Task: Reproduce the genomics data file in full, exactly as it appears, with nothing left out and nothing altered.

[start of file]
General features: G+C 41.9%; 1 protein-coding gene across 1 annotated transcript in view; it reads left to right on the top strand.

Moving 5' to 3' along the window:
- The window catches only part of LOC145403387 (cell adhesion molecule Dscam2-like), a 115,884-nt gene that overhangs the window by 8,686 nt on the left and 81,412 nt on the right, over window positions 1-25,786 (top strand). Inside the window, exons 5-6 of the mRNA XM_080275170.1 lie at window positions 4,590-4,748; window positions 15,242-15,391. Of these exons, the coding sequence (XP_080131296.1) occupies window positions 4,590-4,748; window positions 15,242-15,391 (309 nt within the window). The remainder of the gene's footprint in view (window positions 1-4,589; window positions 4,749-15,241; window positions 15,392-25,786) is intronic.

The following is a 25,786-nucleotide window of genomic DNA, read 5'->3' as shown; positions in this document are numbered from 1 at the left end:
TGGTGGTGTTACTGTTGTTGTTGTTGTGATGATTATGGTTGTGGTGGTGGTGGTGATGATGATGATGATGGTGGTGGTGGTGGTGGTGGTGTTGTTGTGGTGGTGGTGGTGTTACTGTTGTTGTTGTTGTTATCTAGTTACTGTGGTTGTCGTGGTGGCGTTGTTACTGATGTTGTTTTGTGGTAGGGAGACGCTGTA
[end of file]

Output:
General features: G+C 41.9%; 1 protein-coding gene across 1 annotated transcript in view; it reads left to right on the top strand.

Moving 5' to 3' along the window:
- The window catches only part of LOC145403387 (cell adhesion molecule Dscam2-like), a 115,884-nt gene that overhangs the window by 8,686 nt on the left and 81,412 nt on the right, over window positions 1-25,786 (top strand). Inside the window, exons 5-6 of the mRNA XM_080275170.1 lie at window positions 4,590-4,748; window positions 15,242-15,391. Of these exons, the coding sequence (XP_080131296.1) occupies window positions 4,590-4,748; window positions 15,242-15,391 (309 nt within the window). The remainder of the gene's footprint in view (window positions 1-4,589; window positions 4,749-15,241; window positions 15,392-25,786) is intronic.

The following is a 25,786-nucleotide window of genomic DNA, read 5'->3' as shown; positions in this document are numbered from 1 at the left end:
TGGTGGTGTTACTGTTGTTGTTGTTGTGATGATTATGGTTGTGGTGGTGGTGGTGATGATGATGATGATGGTGGTGGTGGTGGTGGTGGTGTTGTTGTGGTGGTGGTGGTGTTACTGTTGTTGTTGTTGTTATCTAGTTACTGTGGTTGTCGTGGTGGCGTTGTTACTGATGTTGTTTTGTGGTAGGGAGACGCTGTA